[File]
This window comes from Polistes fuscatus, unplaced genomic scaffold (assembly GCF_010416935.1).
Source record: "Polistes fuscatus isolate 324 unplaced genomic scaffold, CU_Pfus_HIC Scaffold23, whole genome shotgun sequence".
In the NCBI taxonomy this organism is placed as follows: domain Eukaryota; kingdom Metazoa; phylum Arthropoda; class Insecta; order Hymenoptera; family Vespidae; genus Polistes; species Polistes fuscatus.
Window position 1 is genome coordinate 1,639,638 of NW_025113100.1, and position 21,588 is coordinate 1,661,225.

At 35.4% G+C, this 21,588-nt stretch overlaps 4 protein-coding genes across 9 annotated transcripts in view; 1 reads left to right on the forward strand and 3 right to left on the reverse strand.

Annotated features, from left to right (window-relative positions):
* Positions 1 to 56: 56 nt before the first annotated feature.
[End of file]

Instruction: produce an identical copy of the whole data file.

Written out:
This window comes from Polistes fuscatus, unplaced genomic scaffold (assembly GCF_010416935.1).
Source record: "Polistes fuscatus isolate 324 unplaced genomic scaffold, CU_Pfus_HIC Scaffold23, whole genome shotgun sequence".
In the NCBI taxonomy this organism is placed as follows: domain Eukaryota; kingdom Metazoa; phylum Arthropoda; class Insecta; order Hymenoptera; family Vespidae; genus Polistes; species Polistes fuscatus.
Window position 1 is genome coordinate 1,639,638 of NW_025113100.1, and position 21,588 is coordinate 1,661,225.

At 35.4% G+C, this 21,588-nt stretch overlaps 4 protein-coding genes across 9 annotated transcripts in view; 1 reads left to right on the forward strand and 3 right to left on the reverse strand.

Annotated features, from left to right (window-relative positions):
* Positions 1 to 56: 56 nt before the first annotated feature.